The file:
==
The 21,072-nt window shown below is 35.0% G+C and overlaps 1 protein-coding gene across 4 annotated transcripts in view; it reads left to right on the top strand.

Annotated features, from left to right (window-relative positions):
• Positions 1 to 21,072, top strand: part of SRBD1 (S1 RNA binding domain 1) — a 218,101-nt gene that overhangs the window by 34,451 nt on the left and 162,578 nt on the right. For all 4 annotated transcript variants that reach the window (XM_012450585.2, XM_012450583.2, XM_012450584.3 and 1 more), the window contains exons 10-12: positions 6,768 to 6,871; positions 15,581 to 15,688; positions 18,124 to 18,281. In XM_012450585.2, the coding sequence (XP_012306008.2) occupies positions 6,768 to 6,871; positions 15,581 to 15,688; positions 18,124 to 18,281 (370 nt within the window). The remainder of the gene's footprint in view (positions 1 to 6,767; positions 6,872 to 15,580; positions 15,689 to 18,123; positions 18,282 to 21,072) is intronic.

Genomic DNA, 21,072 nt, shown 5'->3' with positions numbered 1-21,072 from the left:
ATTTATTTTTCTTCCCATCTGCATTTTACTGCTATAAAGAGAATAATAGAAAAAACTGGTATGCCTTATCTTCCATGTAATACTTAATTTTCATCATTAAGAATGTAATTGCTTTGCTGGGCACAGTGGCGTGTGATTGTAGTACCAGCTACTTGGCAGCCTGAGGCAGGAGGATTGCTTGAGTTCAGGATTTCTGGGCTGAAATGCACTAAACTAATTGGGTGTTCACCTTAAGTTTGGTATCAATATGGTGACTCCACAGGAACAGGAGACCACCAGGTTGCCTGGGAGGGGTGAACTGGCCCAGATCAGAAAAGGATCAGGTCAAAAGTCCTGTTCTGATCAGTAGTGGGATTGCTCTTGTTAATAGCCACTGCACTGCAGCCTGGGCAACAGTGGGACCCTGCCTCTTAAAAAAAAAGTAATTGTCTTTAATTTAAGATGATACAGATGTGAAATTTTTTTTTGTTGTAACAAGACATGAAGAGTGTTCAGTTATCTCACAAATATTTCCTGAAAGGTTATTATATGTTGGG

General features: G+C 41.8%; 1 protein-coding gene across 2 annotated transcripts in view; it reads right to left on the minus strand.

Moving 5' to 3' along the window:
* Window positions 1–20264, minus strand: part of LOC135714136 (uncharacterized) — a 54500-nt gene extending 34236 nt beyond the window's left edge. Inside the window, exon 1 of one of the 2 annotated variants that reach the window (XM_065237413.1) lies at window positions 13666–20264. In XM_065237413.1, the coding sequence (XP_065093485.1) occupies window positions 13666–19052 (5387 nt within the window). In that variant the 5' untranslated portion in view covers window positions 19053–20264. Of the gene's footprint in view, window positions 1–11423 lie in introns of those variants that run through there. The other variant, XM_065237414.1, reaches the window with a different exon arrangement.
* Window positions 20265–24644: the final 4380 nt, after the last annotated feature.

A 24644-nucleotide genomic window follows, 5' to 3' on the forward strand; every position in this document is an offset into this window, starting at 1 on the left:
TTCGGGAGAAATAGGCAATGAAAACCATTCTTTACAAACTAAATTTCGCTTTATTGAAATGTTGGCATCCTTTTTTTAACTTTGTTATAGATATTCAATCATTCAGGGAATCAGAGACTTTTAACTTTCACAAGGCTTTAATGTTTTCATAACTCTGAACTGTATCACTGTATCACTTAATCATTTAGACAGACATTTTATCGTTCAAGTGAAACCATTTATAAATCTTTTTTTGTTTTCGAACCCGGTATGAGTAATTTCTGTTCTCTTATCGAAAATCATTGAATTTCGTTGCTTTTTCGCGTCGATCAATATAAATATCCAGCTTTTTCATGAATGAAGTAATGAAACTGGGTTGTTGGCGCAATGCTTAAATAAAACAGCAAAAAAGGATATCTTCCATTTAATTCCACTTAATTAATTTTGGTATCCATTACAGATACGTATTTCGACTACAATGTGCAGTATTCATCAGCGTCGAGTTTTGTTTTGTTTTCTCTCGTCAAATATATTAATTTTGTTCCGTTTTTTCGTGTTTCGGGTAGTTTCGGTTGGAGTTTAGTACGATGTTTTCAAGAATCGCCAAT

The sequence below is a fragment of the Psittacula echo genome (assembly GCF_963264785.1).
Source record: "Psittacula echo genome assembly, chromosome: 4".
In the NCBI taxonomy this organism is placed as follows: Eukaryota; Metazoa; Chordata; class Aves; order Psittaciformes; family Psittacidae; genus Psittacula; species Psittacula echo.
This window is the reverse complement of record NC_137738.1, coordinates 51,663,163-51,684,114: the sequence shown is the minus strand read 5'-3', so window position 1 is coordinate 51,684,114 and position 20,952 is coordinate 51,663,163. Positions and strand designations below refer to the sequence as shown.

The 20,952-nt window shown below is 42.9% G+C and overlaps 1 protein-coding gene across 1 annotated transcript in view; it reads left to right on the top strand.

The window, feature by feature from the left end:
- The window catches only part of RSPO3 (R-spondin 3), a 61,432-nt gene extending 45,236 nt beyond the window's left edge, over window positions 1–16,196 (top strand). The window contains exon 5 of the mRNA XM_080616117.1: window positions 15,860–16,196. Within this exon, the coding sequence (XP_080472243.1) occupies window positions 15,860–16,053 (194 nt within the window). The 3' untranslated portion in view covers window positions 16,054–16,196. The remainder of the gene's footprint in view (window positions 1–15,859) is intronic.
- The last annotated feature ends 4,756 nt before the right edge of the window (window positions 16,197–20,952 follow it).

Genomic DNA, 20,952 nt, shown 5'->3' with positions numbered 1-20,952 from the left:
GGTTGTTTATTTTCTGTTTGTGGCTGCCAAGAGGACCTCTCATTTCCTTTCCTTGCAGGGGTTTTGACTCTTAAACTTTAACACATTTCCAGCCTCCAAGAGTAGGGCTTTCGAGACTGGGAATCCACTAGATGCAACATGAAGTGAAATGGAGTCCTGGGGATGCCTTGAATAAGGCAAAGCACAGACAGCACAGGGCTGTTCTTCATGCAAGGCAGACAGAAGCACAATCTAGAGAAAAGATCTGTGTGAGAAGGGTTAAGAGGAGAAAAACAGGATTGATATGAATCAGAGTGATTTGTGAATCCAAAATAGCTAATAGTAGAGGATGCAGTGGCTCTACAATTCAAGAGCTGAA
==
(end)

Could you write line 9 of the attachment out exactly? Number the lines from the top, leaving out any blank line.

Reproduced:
* Window positions 20265–24644: the final 4380 nt, after the last annotated feature.